A creepy image from one of Maerk's press releases.

Day Of The Seafarer – Death, Cancer, Suicide, and Maersk

John Konrad
Total Views: 16962
June 25, 2021

If a tree falls in a forest and no one is around to hear it, does it make a sound? What if a seafarer is raped?

by Captain John Konrad (gCaptain) Today is the Day Of The Seafarer and rather than participate in our industry’s regular line of bullshit, I want to tell a story. A story that is shocking because it is true.

Many decades ago, the world’s second-largest tobacco company had a major problem. By 1969 they understood that their product kills and sales would die off as the public learned this deadly secret. To solve the problem, they purchased the greatest invention of the twentieth century, the shipping container, along with SeaLand, the company started by its inventor, Malcolm McLean. This solved big tobacco’s problem because it enabled them to move cash from a dying industry to a quickly growing one.

By the 1980’s, R. J. Reynolds Tobacco had a bigger problem. Billions of dollars of class action lawsuits threatened to lead to the arrest of its mighty fleet of ships, seizure of untold numbers of SeaLand containers, and closure of its network of terminals and logistics hubs. It needed legal protection for its assets. It needed STRONG protection so it spun off the company in 1984 but kept big tobacco executives in charge. Pieces were sold off to Harold Simmons and CSX but, by 1999, cigarettes were causing 404,750 premature deaths in the United States, $157 billion in annual medical costs, and millions of deaths globally. The remaining big tobacco owners of SeaLand who had profited from the death of more people than were killed in the holocaust, needed a Switzerland to hide their gold, they needed a small but strong European country to hide their nicotine-stained ships.

The country big tobacco picked was Denmark and the company they entrusted their assets to was A.P. Møller – Mærsk.

The Military Industrial Complex

If we rewind the clock further… more truths are exposed. The conventional story is that SeaLand was the child of Malcolm McLean, a truck driver, inventor, and entrepreneur working to disrupt an industry. The truth, as outlined in Dr. Mercogliano’s book The Fourth Arm Of Defense, is that by 1967 SeaLand was on the brink of bankruptcy, and containerization was doomed to fail until a deal was made with the Pentagon to ship weapons and carcinogenic chemicals to Vietnam.

When you click the About Us on the Maersk website, you are told, “A.P. Moller – Maersk has a storied past, and we are proud of our long history.” Under core values, it says “Our company builds on an impressive heritage of pioneering success and growth. Our long legacy and our Values guide our business every day and also ensure that we can do business tomorrow.”

Scrolling down their timeline you get an overview of every major event of the company’s history from its birth as Dampskibsselskabet Svendborg (The Steamship Company Svendborg) to the recent demerger of Maersk Drilling. Several mergers and acquisitions are mentioned but not the three biggest events in the company’s history: Malcom McLean’s invention, the Vietnam War, and the deal it made with Big Tobacco insiders.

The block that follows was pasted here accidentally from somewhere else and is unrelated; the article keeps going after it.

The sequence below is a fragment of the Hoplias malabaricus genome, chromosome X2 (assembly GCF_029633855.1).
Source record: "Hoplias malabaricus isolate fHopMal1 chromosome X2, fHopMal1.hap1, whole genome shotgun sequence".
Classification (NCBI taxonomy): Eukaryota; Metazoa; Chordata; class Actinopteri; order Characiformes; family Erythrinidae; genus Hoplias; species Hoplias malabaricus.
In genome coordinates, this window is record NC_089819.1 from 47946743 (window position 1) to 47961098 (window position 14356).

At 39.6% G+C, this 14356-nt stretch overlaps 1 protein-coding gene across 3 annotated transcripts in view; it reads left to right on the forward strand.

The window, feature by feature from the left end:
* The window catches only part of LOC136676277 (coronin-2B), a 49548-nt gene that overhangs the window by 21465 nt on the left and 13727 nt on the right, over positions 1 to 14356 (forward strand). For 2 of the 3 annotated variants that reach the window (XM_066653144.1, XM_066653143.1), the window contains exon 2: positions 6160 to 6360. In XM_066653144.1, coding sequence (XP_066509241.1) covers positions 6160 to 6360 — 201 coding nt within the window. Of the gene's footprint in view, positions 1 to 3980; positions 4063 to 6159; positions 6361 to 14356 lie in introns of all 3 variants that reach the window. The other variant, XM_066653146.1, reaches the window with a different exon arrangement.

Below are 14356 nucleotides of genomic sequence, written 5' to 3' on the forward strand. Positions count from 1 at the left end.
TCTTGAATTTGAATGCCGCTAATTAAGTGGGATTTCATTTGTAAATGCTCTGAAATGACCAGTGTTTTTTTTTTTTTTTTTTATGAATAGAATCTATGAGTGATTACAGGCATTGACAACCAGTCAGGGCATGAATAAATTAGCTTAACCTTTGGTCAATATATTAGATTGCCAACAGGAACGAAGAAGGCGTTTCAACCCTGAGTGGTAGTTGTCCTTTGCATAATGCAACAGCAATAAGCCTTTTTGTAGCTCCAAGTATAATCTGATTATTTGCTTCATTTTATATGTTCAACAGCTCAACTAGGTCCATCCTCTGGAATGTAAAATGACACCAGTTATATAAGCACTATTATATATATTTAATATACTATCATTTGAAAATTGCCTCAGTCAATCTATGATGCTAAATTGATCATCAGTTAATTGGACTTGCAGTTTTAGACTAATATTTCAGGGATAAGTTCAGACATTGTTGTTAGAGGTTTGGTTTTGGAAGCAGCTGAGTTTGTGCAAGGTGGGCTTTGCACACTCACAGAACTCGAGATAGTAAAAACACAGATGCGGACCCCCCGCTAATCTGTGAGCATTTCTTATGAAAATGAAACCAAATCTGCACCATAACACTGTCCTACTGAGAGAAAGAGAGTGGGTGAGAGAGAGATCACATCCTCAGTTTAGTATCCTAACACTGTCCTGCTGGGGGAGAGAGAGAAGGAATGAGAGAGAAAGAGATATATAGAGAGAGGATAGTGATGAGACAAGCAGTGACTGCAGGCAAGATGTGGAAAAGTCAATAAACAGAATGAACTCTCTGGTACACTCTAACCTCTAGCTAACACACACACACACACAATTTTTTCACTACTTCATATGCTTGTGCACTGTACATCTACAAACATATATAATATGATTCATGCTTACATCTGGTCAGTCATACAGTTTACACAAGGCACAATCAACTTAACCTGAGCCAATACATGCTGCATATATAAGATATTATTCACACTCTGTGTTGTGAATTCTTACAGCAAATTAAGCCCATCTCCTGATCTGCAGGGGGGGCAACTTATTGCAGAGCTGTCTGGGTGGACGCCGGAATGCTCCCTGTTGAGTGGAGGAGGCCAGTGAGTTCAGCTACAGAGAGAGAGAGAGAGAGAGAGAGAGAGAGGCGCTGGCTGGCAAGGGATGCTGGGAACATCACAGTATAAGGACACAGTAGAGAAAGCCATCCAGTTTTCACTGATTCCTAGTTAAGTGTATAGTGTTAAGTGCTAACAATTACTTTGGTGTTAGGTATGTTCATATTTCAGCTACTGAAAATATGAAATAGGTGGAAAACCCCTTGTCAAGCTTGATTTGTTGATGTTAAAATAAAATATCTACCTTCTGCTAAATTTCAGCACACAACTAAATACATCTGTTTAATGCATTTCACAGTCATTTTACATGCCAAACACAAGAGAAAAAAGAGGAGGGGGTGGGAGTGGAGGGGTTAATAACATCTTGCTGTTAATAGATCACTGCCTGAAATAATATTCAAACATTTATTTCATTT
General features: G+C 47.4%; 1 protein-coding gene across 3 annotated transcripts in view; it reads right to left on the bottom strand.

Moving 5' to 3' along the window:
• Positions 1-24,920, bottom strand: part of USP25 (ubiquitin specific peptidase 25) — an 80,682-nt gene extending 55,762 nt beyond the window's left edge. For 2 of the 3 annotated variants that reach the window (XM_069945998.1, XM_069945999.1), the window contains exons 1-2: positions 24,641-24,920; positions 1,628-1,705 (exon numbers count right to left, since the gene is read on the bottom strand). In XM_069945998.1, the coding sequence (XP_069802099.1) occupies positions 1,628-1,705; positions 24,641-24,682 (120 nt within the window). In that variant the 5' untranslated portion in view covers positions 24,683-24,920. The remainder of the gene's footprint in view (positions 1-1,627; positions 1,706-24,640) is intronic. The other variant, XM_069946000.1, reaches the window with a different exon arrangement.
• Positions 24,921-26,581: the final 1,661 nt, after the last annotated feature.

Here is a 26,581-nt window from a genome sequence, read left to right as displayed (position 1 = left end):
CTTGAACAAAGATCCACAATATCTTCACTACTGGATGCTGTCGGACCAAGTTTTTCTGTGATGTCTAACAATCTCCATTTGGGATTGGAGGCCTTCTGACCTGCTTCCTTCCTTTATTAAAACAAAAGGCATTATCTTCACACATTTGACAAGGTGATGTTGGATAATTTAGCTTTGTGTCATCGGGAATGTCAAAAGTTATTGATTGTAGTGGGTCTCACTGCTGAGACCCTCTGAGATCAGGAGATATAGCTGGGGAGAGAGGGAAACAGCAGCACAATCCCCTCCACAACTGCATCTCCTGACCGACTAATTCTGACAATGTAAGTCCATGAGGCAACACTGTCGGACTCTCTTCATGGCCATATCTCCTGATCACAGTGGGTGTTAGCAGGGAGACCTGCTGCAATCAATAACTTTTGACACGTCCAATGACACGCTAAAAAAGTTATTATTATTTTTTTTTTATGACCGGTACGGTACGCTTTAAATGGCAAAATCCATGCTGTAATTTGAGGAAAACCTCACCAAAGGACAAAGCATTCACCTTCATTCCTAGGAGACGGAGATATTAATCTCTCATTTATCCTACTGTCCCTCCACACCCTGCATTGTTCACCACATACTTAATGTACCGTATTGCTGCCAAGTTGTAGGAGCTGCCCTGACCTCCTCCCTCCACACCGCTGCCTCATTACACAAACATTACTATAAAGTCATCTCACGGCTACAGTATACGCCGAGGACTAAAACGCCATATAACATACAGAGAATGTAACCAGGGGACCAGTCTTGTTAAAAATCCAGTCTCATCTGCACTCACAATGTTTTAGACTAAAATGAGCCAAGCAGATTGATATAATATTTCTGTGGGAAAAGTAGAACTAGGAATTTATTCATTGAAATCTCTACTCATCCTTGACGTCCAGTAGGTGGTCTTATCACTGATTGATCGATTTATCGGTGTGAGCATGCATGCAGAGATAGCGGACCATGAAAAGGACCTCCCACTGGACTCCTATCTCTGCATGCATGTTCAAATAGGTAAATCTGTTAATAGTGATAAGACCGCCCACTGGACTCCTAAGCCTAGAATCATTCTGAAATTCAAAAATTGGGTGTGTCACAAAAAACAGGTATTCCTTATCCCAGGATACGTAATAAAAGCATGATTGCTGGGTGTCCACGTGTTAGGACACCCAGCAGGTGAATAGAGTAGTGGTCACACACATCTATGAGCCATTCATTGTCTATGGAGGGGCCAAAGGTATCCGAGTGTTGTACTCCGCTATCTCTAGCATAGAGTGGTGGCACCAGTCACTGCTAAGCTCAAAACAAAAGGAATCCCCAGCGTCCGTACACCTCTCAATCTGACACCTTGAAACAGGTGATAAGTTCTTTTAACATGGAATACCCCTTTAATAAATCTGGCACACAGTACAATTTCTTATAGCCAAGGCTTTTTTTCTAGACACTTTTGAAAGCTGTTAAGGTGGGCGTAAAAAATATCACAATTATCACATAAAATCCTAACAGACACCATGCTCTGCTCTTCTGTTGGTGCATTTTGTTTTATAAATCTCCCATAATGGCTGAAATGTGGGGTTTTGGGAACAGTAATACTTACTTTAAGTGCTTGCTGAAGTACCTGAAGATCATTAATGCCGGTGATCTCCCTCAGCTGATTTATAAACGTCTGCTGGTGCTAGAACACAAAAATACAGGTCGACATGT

How much of nicotine’s stain is Maersk responsible for? How many big tobacco executives profited from the acquisition? How much of the stain of the Vietnam war remains with Maersk? Maybe none but it’s hard to tell when the history has been erased for their website.

Journalists call this type of censorship PR Whitewashing.

Not mentioned at all is a word critical to their success: cancer.

This is not just the story of Maersk, it is the story of gCaptain. In 1969 Sealand containers arrived at Cam Rahn terminal in Vietnam, were loaded on trucks, and delivered to Tan Son Nhut Air Base in Saigon where my father was working as a medic. Thirty years later, on the day Maersk and SeaLand executives met to finalize the biggest deal of their careers, I lost my father to cancer due to Agent Orange exposure. Today he lies in Arlington National Cemetary, but he is not alone there. Because shipping containers were so effective the US military was able to ship vast quantities of this chemical and over 300,000 Americans have died from Agent Orange exposure, that’s nearly five times the number of people who died in combat during the war, and does not account for the untold millions of civilians who were killed or maimed as well.

From 1967 to 1973, SeaLand delivered more than 1,200 containers a month to Vietnam, resulting in $450 million in revenues from the U.S. Defense Department. Agent Orange was shipped in these containers, Maersk’s official corporate history book, conveniently starts in 1973, just after the Vietnam war ended.

Maersk has never apologized to my family for the role of SeaLand in my father’s death… but that’s ok. I am not an apologist. This article is not about cancel culture. I don’t care about their corporate ethics statement or woke values. I care about the seafarers. I care about the truth. The type of truth they are clearly willing to erase. The truth about seafarers.

Follow The Money Frank